The Job Coaches: Plan for references, background checks

photoQ: A company that interviewed me wants references and is going to do a background check. What do I do?

A: Most companies check references and do background verifications for security and legal reasons. They also want to assure that your resume and application contain the facts. References are a make-or-break part of getting a job offer. Successfully handling this part of your job search requires some prior planning.

Who should be on your list of references? Prospective employers want to talk to people who can vouch for your work accomplishments. Excellent choices include former supervisors (ideally your most recent), indirect supervisors (your boss’ boss), customers, vendors, professors/advisers, clients, colleagues and direct reports. Employers will question your credibility if you include close friends and relatives as references.

How do I know what people will say? Always invite someone to be a reference. A first-rate initial question is: “Are you familiar enough with my job performance to give me a positive reference?” If someone hesitates or is lukewarm with their response, that’s a good sign to pick someone else. You must know in advance that your references can confirm the content of your resume and speak confidently of your contributions, strengths and performance. If your references work for a company that limits the information they can share to just dates of employment, job titles and salary history, you need to be aware of that; so ask.

Is there a way to prepare my references for calls? Provide your references with a copy of your current resume along with a list of companies or people to whom you have given their name. Secure current information from your reference: current job title, company, address, telephone numbers (home, work and cell) and e-mail address. Ask them if they prefer a phone or e-mail contact, and include that information in the list you give to potential employers.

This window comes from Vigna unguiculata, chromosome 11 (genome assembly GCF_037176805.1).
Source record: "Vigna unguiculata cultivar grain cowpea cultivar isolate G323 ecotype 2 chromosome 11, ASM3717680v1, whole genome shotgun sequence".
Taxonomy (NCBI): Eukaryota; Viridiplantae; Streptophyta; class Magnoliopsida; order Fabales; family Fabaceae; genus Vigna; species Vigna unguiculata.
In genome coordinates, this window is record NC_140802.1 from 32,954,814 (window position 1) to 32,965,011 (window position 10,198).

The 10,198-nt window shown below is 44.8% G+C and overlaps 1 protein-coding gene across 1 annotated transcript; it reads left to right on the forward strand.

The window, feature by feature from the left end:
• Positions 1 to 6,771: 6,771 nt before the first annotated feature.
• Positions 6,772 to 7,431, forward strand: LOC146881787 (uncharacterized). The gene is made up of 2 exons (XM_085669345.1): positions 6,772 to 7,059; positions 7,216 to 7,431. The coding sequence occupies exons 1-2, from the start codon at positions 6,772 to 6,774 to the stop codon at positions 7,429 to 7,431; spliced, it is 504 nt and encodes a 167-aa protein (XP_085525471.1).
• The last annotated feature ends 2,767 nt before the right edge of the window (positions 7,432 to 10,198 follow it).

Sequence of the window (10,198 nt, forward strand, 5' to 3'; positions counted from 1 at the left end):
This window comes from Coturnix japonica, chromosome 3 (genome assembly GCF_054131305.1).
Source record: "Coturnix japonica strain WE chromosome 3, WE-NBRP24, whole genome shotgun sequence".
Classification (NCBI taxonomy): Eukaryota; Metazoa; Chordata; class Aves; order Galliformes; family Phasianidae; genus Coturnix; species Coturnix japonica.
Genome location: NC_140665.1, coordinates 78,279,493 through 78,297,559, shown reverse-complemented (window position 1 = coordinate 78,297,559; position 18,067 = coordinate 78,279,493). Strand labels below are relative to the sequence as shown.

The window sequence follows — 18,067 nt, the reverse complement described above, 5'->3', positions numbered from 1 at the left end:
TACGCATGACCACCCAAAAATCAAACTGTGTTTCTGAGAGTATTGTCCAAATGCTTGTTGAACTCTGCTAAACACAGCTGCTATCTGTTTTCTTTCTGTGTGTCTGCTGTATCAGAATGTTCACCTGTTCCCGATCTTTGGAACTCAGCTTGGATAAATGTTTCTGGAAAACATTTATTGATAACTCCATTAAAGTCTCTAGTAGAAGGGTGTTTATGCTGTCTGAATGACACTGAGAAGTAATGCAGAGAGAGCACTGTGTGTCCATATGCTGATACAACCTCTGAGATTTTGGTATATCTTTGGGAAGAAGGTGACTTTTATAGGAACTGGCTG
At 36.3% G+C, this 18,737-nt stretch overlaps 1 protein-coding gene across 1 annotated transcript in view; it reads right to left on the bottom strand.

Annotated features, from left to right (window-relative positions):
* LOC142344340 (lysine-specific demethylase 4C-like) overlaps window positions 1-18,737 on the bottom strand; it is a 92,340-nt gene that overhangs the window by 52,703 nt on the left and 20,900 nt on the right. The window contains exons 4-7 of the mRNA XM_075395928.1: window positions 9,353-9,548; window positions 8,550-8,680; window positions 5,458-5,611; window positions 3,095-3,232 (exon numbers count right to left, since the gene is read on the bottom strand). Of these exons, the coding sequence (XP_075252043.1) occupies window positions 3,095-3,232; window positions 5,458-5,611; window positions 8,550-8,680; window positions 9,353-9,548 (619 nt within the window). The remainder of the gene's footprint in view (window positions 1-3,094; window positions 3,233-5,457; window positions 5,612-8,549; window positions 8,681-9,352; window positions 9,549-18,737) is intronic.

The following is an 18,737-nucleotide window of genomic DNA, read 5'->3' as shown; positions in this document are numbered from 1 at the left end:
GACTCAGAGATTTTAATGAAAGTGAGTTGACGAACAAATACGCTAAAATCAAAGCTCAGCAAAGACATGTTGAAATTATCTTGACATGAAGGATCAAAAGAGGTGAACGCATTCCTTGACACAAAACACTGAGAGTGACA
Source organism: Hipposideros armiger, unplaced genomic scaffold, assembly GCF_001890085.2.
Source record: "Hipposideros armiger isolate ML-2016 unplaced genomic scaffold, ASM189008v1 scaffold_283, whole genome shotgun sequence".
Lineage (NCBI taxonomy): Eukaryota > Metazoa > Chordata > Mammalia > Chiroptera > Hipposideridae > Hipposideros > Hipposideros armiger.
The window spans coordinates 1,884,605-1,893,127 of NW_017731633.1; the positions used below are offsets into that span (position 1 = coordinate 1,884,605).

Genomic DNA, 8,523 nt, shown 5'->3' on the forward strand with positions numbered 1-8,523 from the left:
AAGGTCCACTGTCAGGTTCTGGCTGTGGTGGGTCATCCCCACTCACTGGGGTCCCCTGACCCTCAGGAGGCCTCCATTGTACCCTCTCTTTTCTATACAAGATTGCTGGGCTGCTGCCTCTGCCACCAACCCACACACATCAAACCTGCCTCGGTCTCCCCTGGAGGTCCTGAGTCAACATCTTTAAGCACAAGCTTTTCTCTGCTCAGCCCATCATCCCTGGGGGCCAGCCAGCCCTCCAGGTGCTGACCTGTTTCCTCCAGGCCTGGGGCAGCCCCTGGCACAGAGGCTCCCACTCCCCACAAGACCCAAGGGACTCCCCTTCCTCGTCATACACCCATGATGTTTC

Will I have to sign any releases or waivers? Don’t be surprised if a possible employer asks you to sign a release so they can check your references. They are simply protecting themselves from possible liability. If a company is using an outside company to conduct a background check, you must provide written authorization to them before the review happens.

What kind of information is included in a background check? While the list of items checked varies from company to company, any of the following (and even more!) could be researched: criminal history, previous employment, driving record, military experience, Social Security number, court records, credit history and education.

What do I do if something bad turns up? Upfront honesty works best. Employers typically check your background once they are interested in you. So disclose that DUI from your college days. Tell the truth on your resume – don’t inflate job titles or college degrees. If you were fired or involved in other difficult situations, work with a job coach to develop an interview response. More and more companies are also checking you out online — Facebook, Twitter, etc. — so clean up anything that could be embarrassing or compromising.

With some thoughtful preparation, you can ace the reference and background check part of your job search.

Jane Perdue is the principal/CEO of The Braithewaite Group.

The Job Coaches are experienced volunteers from the Center for Women’s Job Counseling Program. Ask them a question by calling 843-763-7333 or e-mailing If you would like further assistance, make an appointment. A donation of $20 is requested for appointments.

First appeared in the Moxie section of The Post and Courier Friday, August 28, 2009.


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One Response to “The Job Coaches: Plan for references, background checks”

  1. Says:

    I think that is very normal many companies will ask you to give names of your previous company as their reference. No need to worry as long as you have clean records. It is better that you practice transparency every time you apply for employment.

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